I can't be the only one who's had trouble hooking up a speedometer to a modern transmission—especially when a cable can't be used and an ECU converter or pulse signal adaptor or generator is required. While Classic Instrumentsh installation manual shows you how to wire their electronic instruments to both a generator and adaptor (allowing the signal generator to be used with a Ford or Tremec transmission with a cable speedometer drive), there's now a much simpler way. Not only is this method simpler to install, but it makes calibration so much easier than before, too.
Classic Instruments calls their answer to this problem SkyDrive, an electronic speedometer sending unit that uses GPS satellite signals. It updates 10 times per second and with the push of a button it's ready to use. The "little black box" is mounted inside the car, ideally with an uninterrupted view of the sky, to guarantee a good satellite signal. A status LED will light up red when the SkyDrive is powered but has not acquired a satellite signal, and green when it has. Supplied with its own wiring harness, it should be connected to a constant 12V power source (if connected to a switched power source it'll require 1-4 minutes for initial signal acquisition every time the power is switched on), grounded to the chassis, and the signal wire connected to the speedometer. There are also wires enabling a load, such as a warning light, to be powered up at a user-determined speed, and another 12V output wire that stays live for 5 minutes after the vehicle is stationary.
With a T5 five-speed in my lakes racer Model A roadster pickup, the SkyDrive unit seemed the ideal solution to the problem of hooking up the speedometer. But what speedometer? While it's unlikely the car will ever hit 200 mph with the engine combo it currently runs, almost all aftermarket speedometers top out at 140 mph, and the car's already been faster than that. Once again, Classic Instruments had the answer, with their Bomber Series gauges, which not only seem apt for use in such a car, given so many aviation parts found their way into and onto lakes racers and hot rods after World War II, but also because the Bomber Series speedometer runs up to 200 mph. This gauge series was designed by Steve Moal, with a 3 3/8-inch speedo and tach, and 2 1/8-inch oil, fuel, volts, and temp gauges. Sets with or without the tach can be purchased, as well as with or without the bezel assemblies. The latter are what sets the series apart, in my opinion though.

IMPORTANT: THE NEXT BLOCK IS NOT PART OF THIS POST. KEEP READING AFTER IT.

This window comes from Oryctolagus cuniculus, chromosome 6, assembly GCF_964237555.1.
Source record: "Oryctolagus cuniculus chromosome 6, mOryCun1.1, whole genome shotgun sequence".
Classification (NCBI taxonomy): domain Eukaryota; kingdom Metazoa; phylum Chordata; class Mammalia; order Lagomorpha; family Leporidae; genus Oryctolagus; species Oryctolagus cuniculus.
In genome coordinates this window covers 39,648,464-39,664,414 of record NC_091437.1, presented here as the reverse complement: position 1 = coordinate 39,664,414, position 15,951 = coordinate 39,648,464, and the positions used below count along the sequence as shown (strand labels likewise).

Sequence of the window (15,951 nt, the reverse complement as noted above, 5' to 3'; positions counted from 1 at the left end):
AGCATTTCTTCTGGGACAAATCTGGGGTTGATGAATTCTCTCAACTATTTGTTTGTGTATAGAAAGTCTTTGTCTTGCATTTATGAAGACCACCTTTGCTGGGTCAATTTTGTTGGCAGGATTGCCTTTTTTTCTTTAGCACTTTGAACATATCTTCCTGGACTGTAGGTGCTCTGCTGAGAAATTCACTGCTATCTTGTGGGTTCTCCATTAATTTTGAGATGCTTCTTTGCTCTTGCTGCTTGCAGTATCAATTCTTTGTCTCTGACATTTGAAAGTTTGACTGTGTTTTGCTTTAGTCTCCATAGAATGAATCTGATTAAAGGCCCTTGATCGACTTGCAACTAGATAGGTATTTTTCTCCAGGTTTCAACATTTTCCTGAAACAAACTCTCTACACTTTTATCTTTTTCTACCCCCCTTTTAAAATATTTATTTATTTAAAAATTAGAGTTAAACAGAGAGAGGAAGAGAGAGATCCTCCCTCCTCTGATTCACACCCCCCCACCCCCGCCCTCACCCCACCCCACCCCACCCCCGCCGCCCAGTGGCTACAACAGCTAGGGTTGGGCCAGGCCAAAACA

With this particular car having minimal electrical systems, it really only needs a minimal fuse/relay panel. Ron Francis Wiring supplied one of their ideally suited Bare Bonz systems. The panel itself measures 7 1/2 x 3 1/8 x 2 7/8 inches, and is available as a standalone panel or as part of a complete wiring system with enough wire and connectors to take care of basic engine, dash and lighting, gauges, and some accessories, yet built well enough to be compatible with electronic fuel injection. They can be set up for Mopar, Ford, or one-wire alternators, and can be ordered to fit GM, Ford, or Mopar steering column electrical connectors. Or in my case, none! The system you receive is customized to your application. If you're building a basic hot rod with no electric windows, or power seats, antenna, A/C, and the like, the Bare Bonz panel is perfect.
In a further nod to aviation, as well as British sports cars (I am English after all!), I wanted to use a wrinkle paint finish on the dash. The Eastwood Company offers just such a product in aerosol form, which seemed perfect. If you plan on doing similar, pay attention! On the can it says to apply two heavy coats, with no primer, at between 70 and 90 degrees F. This I did and after the paint cured there were some smooth glossy patches, though there had been no further change in the surface finish after the first couple of hours. Seems I didn't apply enough of the coating to allow sufficient thickness for the wrinkling to develop in some areas, so I media blasted the paint off and tried again, with three heavy coats. Though I didn't let it cure for the recommended 12 hours, judging by the previous finish, which was repeated on the second attempt, I hit the panel with a further three heavy coats after two hours. This was probably excessive, as I now have an extremely wrinkle-finish dash, though it is a uniform finish, which I like a lot.